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Burning Sands, Page 2

Arthur E. P. Brome Weigall


  Lord Blair rose from his chair as the door opened, and removed from histhin, furtive nose a pair of large horn-rimmed spectacles which healways wore when quite alone in his study.

  "Come in, come in, my dear Mr. Lane," he exclaimed, taking a few blithesteps forward and shaking his visitor warmly by the hand. "I'm verywell, thank you, very well indeed, and so are you, I see. That's right,that's good,--splendid! Dear me, what physique! What a picture ofhealth! How did you get here so quickly?--do take a seat, do be seated.Yes, yes, to be sure! Have a cigar? Now, where did I put my cigars?"

  He pushed a leather arm-chair around, so that it faced his own deskchair, and began at once to hunt for his cigar-box, lifting andreplacing stacks of papers and books, glancing rapidly, like some sortof rodent, around the room, and then again searching under his papers.

  "Thanks," said Daniel Lane, "I'll smoke my pipe, if it won't make yousick."

  "Tut, tut!" Lord Blair laughed, extending his delicate hands in acomprehensive gesture. "I sometimes smoke a pipe myself: I enjoy it. Agood, honest, English smoke! Dear me, where _are_ my cigars?"

  Lord Blair was a little man of somewhat remarkableappearance--remarkable, that is to say, when considered in relation tohis historic name and excellent diplomatic record. In a company ofelderly club waiters he would, on superficial observation, have passedunnoticed. He bore very little resemblance to his daughter; and, infact, he was often disposed to believe his late wife's declaration, madewhenever she desired to taunt him, that Muriel was no child of his. LadyBlair had had many lovers; and it is notorious that twenty odd years agoin Mayfair there was an exceptionally violent epidemic of adultery.

  He himself had thin auburn hair, now nearly grey, neatly parted in themiddle; nervous, quick-moving brown eyes; closely cut 'mutton-chop'whiskers; an otherwise clean-shaven, sharp-featured face; and a widemouth, furnished with two somewhat apparent rows of false teeth. Hissmile was kindly and gracious, and his expression, in spite of a certainvigilance, mild.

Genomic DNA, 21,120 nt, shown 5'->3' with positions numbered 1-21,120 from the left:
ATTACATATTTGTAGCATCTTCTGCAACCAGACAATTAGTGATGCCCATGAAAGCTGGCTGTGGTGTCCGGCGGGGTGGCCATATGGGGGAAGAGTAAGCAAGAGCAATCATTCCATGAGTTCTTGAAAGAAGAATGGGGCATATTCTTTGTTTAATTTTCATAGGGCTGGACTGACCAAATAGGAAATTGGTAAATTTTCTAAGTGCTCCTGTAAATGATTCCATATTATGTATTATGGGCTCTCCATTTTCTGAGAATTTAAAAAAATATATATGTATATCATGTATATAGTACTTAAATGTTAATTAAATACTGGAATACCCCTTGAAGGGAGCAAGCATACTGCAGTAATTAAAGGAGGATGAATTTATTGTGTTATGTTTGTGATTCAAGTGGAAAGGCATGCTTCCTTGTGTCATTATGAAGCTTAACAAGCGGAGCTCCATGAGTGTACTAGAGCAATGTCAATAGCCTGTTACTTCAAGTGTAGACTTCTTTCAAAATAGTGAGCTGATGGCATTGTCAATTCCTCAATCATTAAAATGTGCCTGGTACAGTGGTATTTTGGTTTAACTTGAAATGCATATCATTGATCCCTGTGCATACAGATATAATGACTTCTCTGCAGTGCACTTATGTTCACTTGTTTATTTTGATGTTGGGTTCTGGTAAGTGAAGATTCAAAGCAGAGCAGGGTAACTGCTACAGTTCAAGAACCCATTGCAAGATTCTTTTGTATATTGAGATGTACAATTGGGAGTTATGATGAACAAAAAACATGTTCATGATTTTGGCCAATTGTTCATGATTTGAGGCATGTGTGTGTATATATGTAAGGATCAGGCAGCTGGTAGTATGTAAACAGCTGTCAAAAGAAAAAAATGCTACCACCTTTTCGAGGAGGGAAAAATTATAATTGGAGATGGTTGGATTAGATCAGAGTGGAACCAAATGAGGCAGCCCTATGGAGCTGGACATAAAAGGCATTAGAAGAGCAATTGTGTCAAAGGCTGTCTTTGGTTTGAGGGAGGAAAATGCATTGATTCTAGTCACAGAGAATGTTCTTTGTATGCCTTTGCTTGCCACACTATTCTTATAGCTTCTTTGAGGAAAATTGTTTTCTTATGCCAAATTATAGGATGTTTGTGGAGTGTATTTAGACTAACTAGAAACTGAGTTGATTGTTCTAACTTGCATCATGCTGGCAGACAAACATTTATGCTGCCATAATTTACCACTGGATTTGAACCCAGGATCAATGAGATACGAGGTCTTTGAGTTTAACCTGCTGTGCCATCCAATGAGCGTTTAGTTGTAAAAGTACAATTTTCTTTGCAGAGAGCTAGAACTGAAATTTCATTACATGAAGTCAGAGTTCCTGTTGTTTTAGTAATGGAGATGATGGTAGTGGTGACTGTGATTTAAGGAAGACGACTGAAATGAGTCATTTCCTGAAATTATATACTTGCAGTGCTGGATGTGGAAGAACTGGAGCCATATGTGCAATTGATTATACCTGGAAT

The evening dress which he was now wearing was noteworthy in fourparticulars: his collar was so big for him that one might suppose that,in moments of danger, his head totally disappeared into it; his bow-tiewas exceptionally wide and large; his links and studs were, as suchthings go, enormous; and the legs of his trousers were cut so tightly asto be bordering on the comic. In other respects there was nothingstriking in his appearance, except, perhaps, a general cleanliness,almost a fastidiousness, especially to be noticed in the polishedsurface of his chin and jaw, and in his carefully manicuredfinger-nails.

  Daniel Lane pulled out his pipe and began to fill it from a worn oldpouch. "Please don't bother about cigars," he said, as Lord Blairextended his hand towards the bell. "Tell me why you sent for me. Yourletter was brought over from El Homra by a nigger corporal of yourprecious frontier-patrol, who nearly lamed his camel in trying to do thethirty miles in under four hours. My Bedouin friends thought at the veryleast that the King of England was dying and wished to give me hisblessing."

  "Dear, dear!--it was not so urgent as all that," his Lordship replied."I told them to mark the letter "Express," but I trust, I do trust, themessage itself was not peremptory."

  "Not at all," the other replied. "I was mighty glad of an excuse to comeinto Cairo; I wanted to do some shopping; and there was another reasonalso. A young cousin of mine--in the Guards--has come to Cairo, with hisregiment, and I ought to see him about some family business. I shouldprobably have let it slide if you hadn't sent for me. Tell me, what'syour trouble?"

  "Ah, that's the point!--you always come to the point quickly. It'scapital, capital!" Lord Blair leaned forward and tapped his friend'sknee with a sort of affection. "I don't know where I should be withoutyour advice, Mr. Lane--Daniel: may I call you Daniel?"

  "Sure," said Daniel, laconically.

  "When I came here two years ago, my predecessor said to me 'When indoubt, send for Daniel Lane.' Do you remember how worried, indeed howshaken--yes, I may say shaken--I was by the Michael Pasha affair? Howyou laughed! Dear me, you were positively rude to me; and how right youwere! Personally I should have had him deported: it never occurred to meto convert him into a friend."

  His visitor smiled. "'Bind a brave enemy with the chains ofabsolution,'" he said.